NEW YORK (TheStreet) -- The S&P 500 closed higher by 0.42% Wednesday. On CNBC's "Fast Money" TV show, the focus was on hedge fund manager Carl Icahn, interviewed during CNBC's Delivering Alpha conference.
Icahn gave his thoughts on a number of different situations, starting with the stock market and the impact of the Federal Reserve. "I'm nervous," Icahn explained. The Fed continues to pump money into the markets while the economy remains decent but not great. If Janet Yellen is unsure of the outcome, how can any other market participant have a clue? he asked.
Icahn, who has a long position in Family Dollar (FDO), said there are "good synergies" in the company, but not with its management. The CEO of Family Dollar should be fired, he argued.
Icahn thinks corporate management in general is "mediocre." "What a board should be doing is the opposite of what they do," which is micromanage, he explained. Instead, boards should be focused on finding a capable CEO to run their companies unless board members have extensive knowledge that can benefit their companies.
Also at the conference was hedge fund manager -- and one-time foe of Icahn's -- Bill Ackman, who agreed that corporate board members should not micromanage the CEO and other management. However, he said the board can be extremely valuable in financing deals or other complex situations as well as mergers and acquisitions.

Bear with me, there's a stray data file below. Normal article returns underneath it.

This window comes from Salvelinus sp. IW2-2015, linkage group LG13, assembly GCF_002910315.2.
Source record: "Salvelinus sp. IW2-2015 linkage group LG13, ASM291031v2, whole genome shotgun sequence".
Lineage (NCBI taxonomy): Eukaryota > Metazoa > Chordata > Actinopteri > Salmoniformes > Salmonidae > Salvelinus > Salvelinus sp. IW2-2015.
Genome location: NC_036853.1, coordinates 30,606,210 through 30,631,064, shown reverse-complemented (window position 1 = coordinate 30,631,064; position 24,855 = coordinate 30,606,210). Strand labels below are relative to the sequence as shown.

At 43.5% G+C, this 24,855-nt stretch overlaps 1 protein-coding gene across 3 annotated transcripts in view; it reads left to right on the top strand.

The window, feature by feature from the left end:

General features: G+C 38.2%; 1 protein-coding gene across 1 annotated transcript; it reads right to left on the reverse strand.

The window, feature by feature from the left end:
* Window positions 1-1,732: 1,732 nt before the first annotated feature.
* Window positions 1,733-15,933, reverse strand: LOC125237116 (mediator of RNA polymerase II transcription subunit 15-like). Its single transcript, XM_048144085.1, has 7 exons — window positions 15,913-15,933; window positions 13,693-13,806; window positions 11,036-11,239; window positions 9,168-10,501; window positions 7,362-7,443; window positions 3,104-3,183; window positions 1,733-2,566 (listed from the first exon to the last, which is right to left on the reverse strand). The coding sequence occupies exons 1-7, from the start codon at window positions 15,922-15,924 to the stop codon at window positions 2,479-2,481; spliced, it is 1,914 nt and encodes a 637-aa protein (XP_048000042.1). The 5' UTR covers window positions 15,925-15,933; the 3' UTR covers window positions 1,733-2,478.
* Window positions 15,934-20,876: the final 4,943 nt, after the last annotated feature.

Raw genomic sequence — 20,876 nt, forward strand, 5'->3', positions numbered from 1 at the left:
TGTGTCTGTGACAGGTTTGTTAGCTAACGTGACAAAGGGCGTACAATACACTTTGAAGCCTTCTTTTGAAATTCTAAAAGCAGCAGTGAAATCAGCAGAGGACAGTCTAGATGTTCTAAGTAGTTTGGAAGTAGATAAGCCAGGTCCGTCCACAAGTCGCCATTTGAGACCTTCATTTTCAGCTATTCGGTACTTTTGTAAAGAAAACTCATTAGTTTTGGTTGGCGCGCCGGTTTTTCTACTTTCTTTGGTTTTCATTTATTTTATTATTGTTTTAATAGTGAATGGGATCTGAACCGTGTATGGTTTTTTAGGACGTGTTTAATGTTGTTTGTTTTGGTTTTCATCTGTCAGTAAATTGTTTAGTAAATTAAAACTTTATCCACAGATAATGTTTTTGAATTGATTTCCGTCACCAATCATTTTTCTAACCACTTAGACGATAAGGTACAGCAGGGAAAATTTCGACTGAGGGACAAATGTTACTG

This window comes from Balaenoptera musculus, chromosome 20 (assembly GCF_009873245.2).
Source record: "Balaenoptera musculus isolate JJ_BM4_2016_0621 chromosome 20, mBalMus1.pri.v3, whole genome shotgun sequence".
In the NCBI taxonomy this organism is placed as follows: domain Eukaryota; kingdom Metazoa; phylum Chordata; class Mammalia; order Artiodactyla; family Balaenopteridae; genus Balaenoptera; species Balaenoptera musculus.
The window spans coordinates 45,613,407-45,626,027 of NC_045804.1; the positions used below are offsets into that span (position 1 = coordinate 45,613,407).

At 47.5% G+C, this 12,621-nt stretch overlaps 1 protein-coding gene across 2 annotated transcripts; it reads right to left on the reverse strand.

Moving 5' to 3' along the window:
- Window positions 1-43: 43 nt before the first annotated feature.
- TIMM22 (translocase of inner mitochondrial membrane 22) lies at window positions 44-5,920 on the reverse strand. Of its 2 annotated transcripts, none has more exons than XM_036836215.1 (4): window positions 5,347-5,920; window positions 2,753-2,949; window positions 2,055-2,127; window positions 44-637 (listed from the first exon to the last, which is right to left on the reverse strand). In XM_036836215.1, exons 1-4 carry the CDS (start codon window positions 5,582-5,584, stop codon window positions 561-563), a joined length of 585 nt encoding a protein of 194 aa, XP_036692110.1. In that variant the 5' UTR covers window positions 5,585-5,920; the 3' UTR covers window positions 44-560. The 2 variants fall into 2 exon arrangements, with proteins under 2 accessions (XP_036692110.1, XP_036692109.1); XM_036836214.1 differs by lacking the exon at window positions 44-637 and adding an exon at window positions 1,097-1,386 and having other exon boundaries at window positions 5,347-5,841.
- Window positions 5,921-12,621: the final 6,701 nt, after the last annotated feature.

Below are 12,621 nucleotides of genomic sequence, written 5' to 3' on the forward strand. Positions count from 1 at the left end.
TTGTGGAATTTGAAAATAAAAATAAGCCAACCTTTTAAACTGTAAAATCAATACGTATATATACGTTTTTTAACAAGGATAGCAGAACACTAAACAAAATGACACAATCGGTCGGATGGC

Ackman called index funds "an ideal product, a great way for people to invest money very cost-effectively." However, index fund managers are not going to approach company management with more effective strategies and other activist suggestions.
Activists are entrepreneurs, he said, before discussing Valeant Pharmaceutical's (VRX) bid for Allergan (AGN). Ackman teamed up with Valeant in an attempt to facilitate a takeover of Allergan. The board continues to reject Valeant's bid, although Valeant is offering to pay a handsome premium and is willing to pay even more, he said.
Allergan's board has accused Valeant of accounting fraud, Ackman said. He said Allergan is making it very hard for shareholders to hold a special meeting about the potential acquisition, a deal that should ultimately "go through," he predicted.